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The Chinese Mid-Autumn Festival: Traditions of the Moon Festival

Published by Eula Yoast

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The Chinese Mid-Autumn Festival, on the first full moon night of the 8th month on the lunar calendar, is celebrated by Chinese people all around the world. The Mid-Autumn Festival takes place at the time of the autumn equinox, when the moon is supposedly at its fullest and roundest, and many of the traditional festivities center around admiration of the moon and eating foods that resemble the moon.

Traditional Chinese Mooncakes

Chinese mooncakes are small pastries about the size of a human palm that consist of a cookie-like crust and various fillings, ranging from lotus seed paste to red and green bean paste. Traditional mooncakes usually have a bright orange salted duck egg enclosed in the filling, which symbolizes the moon. Mooncakes are very rich and heavy, so each mooncake is usually cut into 4 wedges and shared. The traditional way to enjoy mooncakes is to sit with family and friends, and to eat the mooncake while admiring the moon.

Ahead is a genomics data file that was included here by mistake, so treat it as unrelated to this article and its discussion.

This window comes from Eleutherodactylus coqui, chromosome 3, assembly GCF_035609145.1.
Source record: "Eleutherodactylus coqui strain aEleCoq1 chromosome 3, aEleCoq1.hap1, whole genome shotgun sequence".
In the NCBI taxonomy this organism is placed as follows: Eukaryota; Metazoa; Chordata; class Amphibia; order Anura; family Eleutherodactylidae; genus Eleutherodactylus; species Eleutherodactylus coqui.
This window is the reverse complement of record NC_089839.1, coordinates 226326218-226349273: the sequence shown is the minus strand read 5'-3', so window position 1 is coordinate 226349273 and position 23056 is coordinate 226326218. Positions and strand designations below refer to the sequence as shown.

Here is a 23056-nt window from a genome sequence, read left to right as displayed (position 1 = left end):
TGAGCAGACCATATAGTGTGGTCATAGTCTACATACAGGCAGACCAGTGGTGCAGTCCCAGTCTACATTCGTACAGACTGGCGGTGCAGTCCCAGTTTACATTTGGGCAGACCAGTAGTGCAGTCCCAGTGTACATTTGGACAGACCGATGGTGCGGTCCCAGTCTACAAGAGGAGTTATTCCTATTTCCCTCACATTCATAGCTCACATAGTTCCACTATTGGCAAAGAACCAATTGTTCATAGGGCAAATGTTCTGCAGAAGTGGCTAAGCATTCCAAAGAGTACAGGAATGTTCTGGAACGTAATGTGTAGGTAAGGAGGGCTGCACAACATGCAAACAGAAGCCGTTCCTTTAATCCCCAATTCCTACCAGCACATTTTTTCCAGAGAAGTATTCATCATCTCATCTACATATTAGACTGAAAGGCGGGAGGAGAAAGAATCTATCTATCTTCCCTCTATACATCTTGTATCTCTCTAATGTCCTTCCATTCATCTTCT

Modern mooncakes have also made an appearance – many of these use fruit fillings instead of the traditional fillings, and others replace the traditional crust with glutinous rice crusts (known as mochi). There are also frozen mooncakes that are made with ice cream, as well as jelly mooncakes.

Mid-Autumn Festival Chinese Traditions

Food items that look like the moon are popular at the Mid-Autumn Festival, including the pomelo – a large sweet grapefruit that is in season in the fall. Other seasonal fruits that are popular include persimmons and pomegranates.

Many people celebrate the Mid-Autumn Festival by lighting paper lanterns, which they carry on the end of a stick, or by lighting sky lanterns, paper balloons that float into the sky with the buoyancy provided by the hot lantern lit under them. Dragon dances are also popular performances at this time, and many people wear traditional Chinese clothing.

Mid-Autumn Festival Chinese Legends

Many of the stories surrounding the Mid-Autumn Festival center around the story of Chang’e, the lady who, according to legend, lives on the moon along with her companion, the Jade Rabbit. Chang’e was purportedly the wife of a famous hunter, whose search for eternal life finally yielded a single pill of immortality. Chang’e accidentally swallowed the pill and became an immortal, floating up to the moon and leaving her husband behind on earth. Many Chinese people burn incense to the Moon Goddess, and her image is often featured on boxes of mooncakes.

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